The environmental and financial cost of pharmaceutical waste has been highlighted in a US study of four surgical sites (a private ambulatory care centre, private tertiary care centre, a private outpatient centre, and a federally run medical centre for veterans).
The study, published on 1 August 2019, in JAMA Ophthalmology, evaluated pharmaceuticals, including 116 unique drugs, that were unused following routine phacoemulsification surgery.
The researchers found a cumulative mean 83,070 of 183,304 mL per month (45.3%) of pharmaceuticals were unused by weight or volume across all sites at an annual cost of approximately US$195,200 per site. Eye drops (65.7% by volume) were more often unused compared with injections (24%) or systemic medications (59%). The waste resulted in unnecessary potential emissions at each location of 2,135, 2,498, 418, and 711 kg carbon dioxide equivalents per month, respectively. The investigators observed variance in unnecessary potential air pollution as well as water pollution due to eutrophication.
Melbourne ophthalmologist Dr Christolyn Raj says surgical waste is also being observed in Australia.
“We are increasingly concerned that if we don’t start making a positive contribution towards our environment, our advances in technology will be in vain – being knowledge-wise and green-wise go hand in hand. However, this is a double edged sword – in the surgical world maintaining a sterile environment is key to infection prevention, thus making reusable equipment impossible,” she said.
“Most cataract day surgeries use a combination of sterilised and disposable instruments, sterile devices and liquids in vivo, as well as numerous plastics, equipment covers, wrappings and packaging – often enough to fill two average household garbage bags.”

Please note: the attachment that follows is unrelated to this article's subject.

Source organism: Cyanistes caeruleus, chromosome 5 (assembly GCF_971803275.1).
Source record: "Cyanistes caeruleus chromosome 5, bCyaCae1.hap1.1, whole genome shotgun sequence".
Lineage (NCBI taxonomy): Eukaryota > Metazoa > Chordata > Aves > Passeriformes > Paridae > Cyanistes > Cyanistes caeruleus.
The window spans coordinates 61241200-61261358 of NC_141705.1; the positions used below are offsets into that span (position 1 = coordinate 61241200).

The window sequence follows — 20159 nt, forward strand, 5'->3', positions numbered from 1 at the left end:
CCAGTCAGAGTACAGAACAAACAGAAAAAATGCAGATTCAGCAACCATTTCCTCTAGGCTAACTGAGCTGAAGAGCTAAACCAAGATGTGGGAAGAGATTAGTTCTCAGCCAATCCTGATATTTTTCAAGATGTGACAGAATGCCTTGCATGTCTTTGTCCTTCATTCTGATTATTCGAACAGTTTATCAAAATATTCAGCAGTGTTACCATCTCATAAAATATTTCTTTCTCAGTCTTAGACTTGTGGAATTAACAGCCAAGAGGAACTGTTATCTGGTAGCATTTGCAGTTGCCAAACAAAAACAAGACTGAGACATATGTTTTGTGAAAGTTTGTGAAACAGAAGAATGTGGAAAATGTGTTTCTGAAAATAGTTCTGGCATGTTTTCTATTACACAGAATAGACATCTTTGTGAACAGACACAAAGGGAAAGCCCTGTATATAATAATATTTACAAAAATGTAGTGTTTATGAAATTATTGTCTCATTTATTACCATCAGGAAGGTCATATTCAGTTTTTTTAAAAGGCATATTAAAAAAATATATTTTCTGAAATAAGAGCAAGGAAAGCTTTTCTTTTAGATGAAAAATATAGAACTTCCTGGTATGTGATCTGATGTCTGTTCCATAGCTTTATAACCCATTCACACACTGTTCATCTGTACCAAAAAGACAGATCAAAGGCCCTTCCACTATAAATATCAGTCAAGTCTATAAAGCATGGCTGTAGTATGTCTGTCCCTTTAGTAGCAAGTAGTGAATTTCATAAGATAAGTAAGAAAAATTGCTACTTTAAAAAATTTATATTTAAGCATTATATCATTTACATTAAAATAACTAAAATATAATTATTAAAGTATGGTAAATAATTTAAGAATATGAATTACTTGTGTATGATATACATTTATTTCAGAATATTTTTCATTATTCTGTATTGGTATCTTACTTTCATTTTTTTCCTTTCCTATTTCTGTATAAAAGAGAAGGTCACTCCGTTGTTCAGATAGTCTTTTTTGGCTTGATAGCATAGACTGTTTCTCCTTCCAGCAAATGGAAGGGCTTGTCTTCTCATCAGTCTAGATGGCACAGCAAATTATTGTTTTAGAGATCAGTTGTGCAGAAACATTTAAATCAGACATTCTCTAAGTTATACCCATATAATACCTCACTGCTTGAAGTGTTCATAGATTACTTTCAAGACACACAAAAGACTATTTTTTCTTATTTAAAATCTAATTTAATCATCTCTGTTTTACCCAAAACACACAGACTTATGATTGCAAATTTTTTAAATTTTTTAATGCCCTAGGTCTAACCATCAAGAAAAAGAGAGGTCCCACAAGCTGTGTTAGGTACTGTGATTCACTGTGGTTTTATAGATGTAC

Dr Raj said most surgeons would agree this is an unavoidable.
“What we should be looking at is how to make this unescapable waste biodegradable. While this will come at further cost, which will filter down to consumers, it will perhaps be a small price to pay to reduce the overall carbon footprint.”
Additionally she said, by maintaining an accurate drug inventory and employing a strict drug batch ordering protocol, surgeries (especially day surgeries) are able to reduce the waste of products like eye drops.
For products that do expire, environmentally friendly disposal is critical.
“Simply pouring them down the sink is not an option with eutrophication threatening our waterways. Herein lies an issue that is outside the scope of heath practice – governments need to step up and create a system for safe disposal of toxic chemicals. These need to be numerous and allocated in each health service area, and should be funded by individual state budgets, as is the case with hard waste disposal which is funded by councils.”